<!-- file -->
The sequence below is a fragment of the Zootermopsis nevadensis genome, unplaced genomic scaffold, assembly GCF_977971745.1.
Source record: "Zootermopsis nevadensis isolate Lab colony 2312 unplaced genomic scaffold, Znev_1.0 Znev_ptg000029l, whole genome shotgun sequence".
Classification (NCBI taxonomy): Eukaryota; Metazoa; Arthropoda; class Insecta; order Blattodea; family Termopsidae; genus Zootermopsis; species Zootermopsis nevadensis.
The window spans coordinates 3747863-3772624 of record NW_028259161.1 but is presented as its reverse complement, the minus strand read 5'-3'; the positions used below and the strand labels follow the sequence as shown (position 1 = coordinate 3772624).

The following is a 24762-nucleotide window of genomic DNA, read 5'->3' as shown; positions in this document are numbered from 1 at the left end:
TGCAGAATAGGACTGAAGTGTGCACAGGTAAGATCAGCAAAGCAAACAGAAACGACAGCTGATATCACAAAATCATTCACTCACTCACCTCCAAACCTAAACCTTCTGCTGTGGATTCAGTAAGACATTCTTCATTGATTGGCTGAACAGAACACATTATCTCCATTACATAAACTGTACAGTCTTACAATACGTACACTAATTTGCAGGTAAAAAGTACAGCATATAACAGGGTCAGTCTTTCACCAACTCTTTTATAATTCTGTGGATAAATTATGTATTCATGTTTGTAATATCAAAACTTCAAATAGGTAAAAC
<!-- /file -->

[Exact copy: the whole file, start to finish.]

The sequence below is a fragment of the Zootermopsis nevadensis genome, unplaced genomic scaffold, assembly GCF_977971745.1.
Source record: "Zootermopsis nevadensis isolate Lab colony 2312 unplaced genomic scaffold, Znev_1.0 Znev_ptg000029l, whole genome shotgun sequence".
Classification (NCBI taxonomy): Eukaryota; Metazoa; Arthropoda; class Insecta; order Blattodea; family Termopsidae; genus Zootermopsis; species Zootermopsis nevadensis.
The window spans coordinates 3747863-3772624 of record NW_028259161.1 but is presented as its reverse complement, the minus strand read 5'-3'; the positions used below and the strand labels follow the sequence as shown (position 1 = coordinate 3772624).

The following is a 24762-nucleotide window of genomic DNA, read 5'->3' as shown; positions in this document are numbered from 1 at the left end:
TGCAGAATAGGACTGAAGTGTGCACAGGTAAGATCAGCAAAGCAAACAGAAACGACAGCTGATATCACAAAATCATTCACTCACTCACCTCCAAACCTAAACCTTCTGCTGTGGATTCAGTAAGACATTCTTCATTGATTGGCTGAACAGAACACATTATCTCCATTACATAAACTGTACAGTCTTACAATACGTACACTAATTTGCAGGTAAAAAGTACAGCATATAACAGGGTCAGTCTTTCACCAACTCTTTTATAATTCTGTGGATAAATTATGTATTCATGTTTGTAATATCAAAACTTCAAATAGGTAAAAC